Notes on a Physician’s Life discusses the terminology, and deeper meaning, of the phenomenon of Burnout.

If Oliver Wendell Holmes, could, over his toast and marmalade in 1887, say, “… that society is always trying in some way or other to grind us down to a single flat surface. It is hard work to resist this grinding down action”, what might he think of our fast-paced world and how it chews up healthcare professionals and workers in most every other field today?

Dr. Dork Hosts Grand Rounds

Grand Rounds is up at Dr. Dorks place. I submitted my first entry in possible over a year, and it was chosen amongst what sounds like over 120 entries! Thanks Dr. Dork.

It ends with a touching goodbye by our own Barbados Butterfly.

Charity Doc Feeling a Bit Malicious

Charity Doc has some amazing case studies, including a recent clamshell cracked chest in the ED. I hope I have the guts to do that if/when it’s ever indicated. The one time that it WAS indicated, the cheif trauma surgeon called the code on our arrival in the ED, then after the fact offered to let the resident’s put in chest tubes “for practice”. He was a bastard.

Anyway, Charity Doc has had enough and has resigned from his job. I wish him the best and hope my work never gets as rough as his, although I think this is just a glimpse of things to come for all of us.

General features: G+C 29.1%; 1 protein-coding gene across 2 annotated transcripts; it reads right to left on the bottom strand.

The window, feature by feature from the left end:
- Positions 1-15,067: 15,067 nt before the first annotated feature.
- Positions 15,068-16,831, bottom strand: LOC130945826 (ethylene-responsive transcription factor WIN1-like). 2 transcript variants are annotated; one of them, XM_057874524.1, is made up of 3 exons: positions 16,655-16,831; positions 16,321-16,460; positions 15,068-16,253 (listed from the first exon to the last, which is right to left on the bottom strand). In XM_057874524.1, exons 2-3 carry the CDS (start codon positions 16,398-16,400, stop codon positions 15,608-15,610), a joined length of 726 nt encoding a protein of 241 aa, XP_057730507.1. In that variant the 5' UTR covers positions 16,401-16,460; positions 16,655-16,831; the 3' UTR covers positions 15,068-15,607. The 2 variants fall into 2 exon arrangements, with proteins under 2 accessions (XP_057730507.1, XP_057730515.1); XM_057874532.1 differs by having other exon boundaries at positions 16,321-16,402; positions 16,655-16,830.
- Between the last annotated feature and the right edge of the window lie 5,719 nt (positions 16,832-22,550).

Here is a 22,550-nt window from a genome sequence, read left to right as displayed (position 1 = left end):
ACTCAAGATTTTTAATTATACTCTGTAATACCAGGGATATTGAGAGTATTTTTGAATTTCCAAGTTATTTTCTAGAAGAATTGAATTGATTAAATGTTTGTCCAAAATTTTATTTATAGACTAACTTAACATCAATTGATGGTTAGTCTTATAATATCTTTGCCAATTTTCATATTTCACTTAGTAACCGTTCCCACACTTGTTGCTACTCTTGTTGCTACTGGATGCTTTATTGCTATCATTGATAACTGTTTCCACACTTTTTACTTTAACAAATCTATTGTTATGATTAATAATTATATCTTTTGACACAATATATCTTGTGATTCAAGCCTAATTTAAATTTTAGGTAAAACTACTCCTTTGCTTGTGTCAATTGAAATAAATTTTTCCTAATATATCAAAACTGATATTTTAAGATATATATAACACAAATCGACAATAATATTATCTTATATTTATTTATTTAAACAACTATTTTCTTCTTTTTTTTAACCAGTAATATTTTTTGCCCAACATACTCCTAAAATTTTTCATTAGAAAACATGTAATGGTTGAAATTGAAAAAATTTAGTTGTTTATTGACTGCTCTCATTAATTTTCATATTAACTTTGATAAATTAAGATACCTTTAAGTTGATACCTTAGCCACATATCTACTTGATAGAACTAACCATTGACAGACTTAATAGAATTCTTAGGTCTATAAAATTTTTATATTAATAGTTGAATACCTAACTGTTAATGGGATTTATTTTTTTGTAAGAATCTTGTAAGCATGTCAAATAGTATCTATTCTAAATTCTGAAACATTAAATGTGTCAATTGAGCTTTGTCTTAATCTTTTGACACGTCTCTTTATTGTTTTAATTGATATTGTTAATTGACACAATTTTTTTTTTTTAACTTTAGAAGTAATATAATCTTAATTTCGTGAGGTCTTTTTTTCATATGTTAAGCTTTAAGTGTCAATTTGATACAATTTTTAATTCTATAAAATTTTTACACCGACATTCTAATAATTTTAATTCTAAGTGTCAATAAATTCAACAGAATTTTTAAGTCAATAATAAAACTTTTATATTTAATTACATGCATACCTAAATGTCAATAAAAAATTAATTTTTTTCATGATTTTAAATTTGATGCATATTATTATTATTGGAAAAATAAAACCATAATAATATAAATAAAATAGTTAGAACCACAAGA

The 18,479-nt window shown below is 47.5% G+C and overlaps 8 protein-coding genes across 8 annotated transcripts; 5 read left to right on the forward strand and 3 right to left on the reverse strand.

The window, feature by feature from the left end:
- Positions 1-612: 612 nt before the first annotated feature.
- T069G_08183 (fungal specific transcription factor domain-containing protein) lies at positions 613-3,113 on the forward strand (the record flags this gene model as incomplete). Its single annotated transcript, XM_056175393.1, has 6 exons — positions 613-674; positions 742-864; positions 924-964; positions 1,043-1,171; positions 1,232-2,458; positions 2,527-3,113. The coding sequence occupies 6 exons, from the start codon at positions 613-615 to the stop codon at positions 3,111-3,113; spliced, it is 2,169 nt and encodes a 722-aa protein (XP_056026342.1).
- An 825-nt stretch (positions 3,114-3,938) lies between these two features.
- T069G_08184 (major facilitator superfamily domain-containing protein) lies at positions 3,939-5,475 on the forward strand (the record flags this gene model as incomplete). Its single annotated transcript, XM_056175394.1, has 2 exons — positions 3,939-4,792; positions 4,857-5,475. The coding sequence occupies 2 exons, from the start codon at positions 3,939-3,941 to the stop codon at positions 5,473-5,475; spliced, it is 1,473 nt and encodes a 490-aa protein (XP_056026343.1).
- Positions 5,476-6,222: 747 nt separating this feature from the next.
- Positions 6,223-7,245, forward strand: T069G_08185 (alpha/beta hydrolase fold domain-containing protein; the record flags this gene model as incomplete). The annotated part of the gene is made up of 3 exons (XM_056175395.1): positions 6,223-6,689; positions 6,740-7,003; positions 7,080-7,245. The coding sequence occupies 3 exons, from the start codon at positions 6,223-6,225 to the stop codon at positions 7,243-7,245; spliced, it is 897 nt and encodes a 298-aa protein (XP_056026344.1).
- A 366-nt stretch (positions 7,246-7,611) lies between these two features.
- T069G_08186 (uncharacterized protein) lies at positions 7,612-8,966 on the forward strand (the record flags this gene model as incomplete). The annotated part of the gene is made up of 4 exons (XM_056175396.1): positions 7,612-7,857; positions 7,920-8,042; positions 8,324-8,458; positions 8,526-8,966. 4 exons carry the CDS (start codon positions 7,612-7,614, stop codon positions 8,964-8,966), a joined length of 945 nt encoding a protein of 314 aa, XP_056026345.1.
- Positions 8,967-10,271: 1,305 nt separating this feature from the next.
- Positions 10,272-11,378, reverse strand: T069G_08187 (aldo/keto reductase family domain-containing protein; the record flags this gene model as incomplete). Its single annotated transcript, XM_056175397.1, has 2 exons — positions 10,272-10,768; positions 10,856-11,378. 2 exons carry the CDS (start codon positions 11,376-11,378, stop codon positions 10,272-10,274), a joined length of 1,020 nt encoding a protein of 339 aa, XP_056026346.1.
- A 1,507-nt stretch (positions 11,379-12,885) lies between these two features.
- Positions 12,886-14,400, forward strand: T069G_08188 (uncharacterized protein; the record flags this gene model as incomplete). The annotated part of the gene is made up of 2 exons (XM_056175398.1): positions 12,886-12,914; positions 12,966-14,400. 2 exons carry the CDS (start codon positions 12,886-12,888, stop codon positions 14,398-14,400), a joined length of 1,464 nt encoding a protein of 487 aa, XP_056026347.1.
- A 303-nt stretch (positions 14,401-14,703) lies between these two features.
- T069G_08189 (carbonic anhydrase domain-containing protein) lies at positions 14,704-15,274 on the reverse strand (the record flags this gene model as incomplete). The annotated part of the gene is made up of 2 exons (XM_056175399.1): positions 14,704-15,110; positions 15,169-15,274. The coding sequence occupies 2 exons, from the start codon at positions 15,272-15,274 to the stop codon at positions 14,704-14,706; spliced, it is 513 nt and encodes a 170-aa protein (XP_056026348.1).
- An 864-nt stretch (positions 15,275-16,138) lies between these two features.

Isn’t it ridiculously ironic? The hospital is ragging my case for ordering too many tests, despite that they are justified, while a patient is suing me for not ordering enough tests, despite that there were no justification for such. Cystoscopy for a UTI, oh my goodness!

Isn’t there a shot?

I guess this really shouldn’t irritate me, except in light of the fact that we had four sequential codes in the ER today, the urgency of this case escaped me. Basically a nice older lady in a personal care home with 5 minutes of facial droop totally resolved. Physician appropriately called. Patient appropritately transferred to ER for evaluation. Son promptly notified, and informed that the patient is back to normal, even as she sits in her bedroom.

Patient arrives in the ER, smiling, says she feels fine, but basically can’t give any reasonable history, just smiles and entertains her family. Family is kind & patient. Son sees me at the desk writing orders for patient not breathing next door. I explain to them that I could look for a pillow for his mother, but it would delay my evaluation of their mother for another 20 minutes if I go to look for one before coming into the room. He invites me in without the pillow.

So it’s clear she’s had a TIA (transient ischemic attack), in which, by definition, the patient has returned 100% to baseline. “Clot busters” clearly not indicated. I explain to the family my plan for workup, excuse myself to take a phone call and come back to the room.

The son casually asks, “Isn’t there a shot she’s supposed to get?”


It takes me longer to explain WHAT the “shot” is, WHY it’s given, WHY it’s not given, and why it might KILL their mother if I give it.